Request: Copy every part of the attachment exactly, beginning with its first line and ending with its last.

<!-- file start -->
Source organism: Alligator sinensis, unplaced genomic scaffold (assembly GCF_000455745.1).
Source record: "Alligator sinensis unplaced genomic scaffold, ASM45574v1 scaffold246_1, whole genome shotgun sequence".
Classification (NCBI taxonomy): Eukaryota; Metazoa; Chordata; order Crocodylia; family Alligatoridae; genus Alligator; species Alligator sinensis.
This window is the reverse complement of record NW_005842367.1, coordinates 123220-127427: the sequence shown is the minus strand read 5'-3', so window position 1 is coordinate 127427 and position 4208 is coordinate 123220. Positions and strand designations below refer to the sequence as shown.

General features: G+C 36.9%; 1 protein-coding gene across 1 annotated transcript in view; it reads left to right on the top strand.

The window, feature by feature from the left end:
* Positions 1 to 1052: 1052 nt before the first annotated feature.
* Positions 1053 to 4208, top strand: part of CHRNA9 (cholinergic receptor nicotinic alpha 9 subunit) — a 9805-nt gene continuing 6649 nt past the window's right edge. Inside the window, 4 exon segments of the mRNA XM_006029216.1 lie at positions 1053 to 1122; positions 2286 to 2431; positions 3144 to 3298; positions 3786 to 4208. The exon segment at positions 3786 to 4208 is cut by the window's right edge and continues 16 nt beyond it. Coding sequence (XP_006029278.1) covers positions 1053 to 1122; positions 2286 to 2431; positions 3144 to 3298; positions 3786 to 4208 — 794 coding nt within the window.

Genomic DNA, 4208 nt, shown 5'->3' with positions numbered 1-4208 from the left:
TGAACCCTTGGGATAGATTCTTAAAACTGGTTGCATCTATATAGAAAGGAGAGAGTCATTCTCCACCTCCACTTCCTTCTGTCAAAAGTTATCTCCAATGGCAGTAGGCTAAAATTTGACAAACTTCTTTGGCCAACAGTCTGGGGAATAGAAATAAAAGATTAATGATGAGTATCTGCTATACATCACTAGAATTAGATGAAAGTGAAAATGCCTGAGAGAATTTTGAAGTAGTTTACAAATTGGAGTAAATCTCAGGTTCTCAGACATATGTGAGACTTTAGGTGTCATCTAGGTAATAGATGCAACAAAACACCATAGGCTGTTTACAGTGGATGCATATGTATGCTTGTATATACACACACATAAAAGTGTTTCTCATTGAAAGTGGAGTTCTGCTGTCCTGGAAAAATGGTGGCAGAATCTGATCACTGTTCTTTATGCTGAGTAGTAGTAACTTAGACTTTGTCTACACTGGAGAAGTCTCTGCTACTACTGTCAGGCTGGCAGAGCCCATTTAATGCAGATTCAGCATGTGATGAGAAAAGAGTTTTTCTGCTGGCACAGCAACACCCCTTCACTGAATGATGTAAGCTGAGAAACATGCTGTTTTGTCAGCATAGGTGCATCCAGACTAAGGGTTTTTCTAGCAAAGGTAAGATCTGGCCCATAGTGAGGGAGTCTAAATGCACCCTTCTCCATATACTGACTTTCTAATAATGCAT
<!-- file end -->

Source organism: Alligator sinensis, unplaced genomic scaffold (assembly GCF_000455745.1).
Source record: "Alligator sinensis unplaced genomic scaffold, ASM45574v1 scaffold246_1, whole genome shotgun sequence".
Classification (NCBI taxonomy): Eukaryota; Metazoa; Chordata; order Crocodylia; family Alligatoridae; genus Alligator; species Alligator sinensis.
This window is the reverse complement of record NW_005842367.1, coordinates 123220-127427: the sequence shown is the minus strand read 5'-3', so window position 1 is coordinate 127427 and position 4208 is coordinate 123220. Positions and strand designations below refer to the sequence as shown.

General features: G+C 36.9%; 1 protein-coding gene across 1 annotated transcript in view; it reads left to right on the top strand.

The window, feature by feature from the left end:
* Positions 1 to 1052: 1052 nt before the first annotated feature.
* Positions 1053 to 4208, top strand: part of CHRNA9 (cholinergic receptor nicotinic alpha 9 subunit) — a 9805-nt gene continuing 6649 nt past the window's right edge. Inside the window, 4 exon segments of the mRNA XM_006029216.1 lie at positions 1053 to 1122; positions 2286 to 2431; positions 3144 to 3298; positions 3786 to 4208. The exon segment at positions 3786 to 4208 is cut by the window's right edge and continues 16 nt beyond it. Coding sequence (XP_006029278.1) covers positions 1053 to 1122; positions 2286 to 2431; positions 3144 to 3298; positions 3786 to 4208 — 794 coding nt within the window.

Genomic DNA, 4208 nt, shown 5'->3' with positions numbered 1-4208 from the left:
TGAACCCTTGGGATAGATTCTTAAAACTGGTTGCATCTATATAGAAAGGAGAGAGTCATTCTCCACCTCCACTTCCTTCTGTCAAAAGTTATCTCCAATGGCAGTAGGCTAAAATTTGACAAACTTCTTTGGCCAACAGTCTGGGGAATAGAAATAAAAGATTAATGATGAGTATCTGCTATACATCACTAGAATTAGATGAAAGTGAAAATGCCTGAGAGAATTTTGAAGTAGTTTACAAATTGGAGTAAATCTCAGGTTCTCAGACATATGTGAGACTTTAGGTGTCATCTAGGTAATAGATGCAACAAAACACCATAGGCTGTTTACAGTGGATGCATATGTATGCTTGTATATACACACACATAAAAGTGTTTCTCATTGAAAGTGGAGTTCTGCTGTCCTGGAAAAATGGTGGCAGAATCTGATCACTGTTCTTTATGCTGAGTAGTAGTAACTTAGACTTTGTCTACACTGGAGAAGTCTCTGCTACTACTGTCAGGCTGGCAGAGCCCATTTAATGCAGATTCAGCATGTGATGAGAAAAGAGTTTTTCTGCTGGCACAGCAACACCCCTTCACTGAATGATGTAAGCTGAGAAACATGCTGTTTTGTCAGCATAGGTGCATCCAGACTAAGGGTTTTTCTAGCAAAGGTAAGATCTGGCCCATAGTGAGGGAGTCTAAATGCACCCTTCTCCATATACTGACTTTCTAATAATGCAT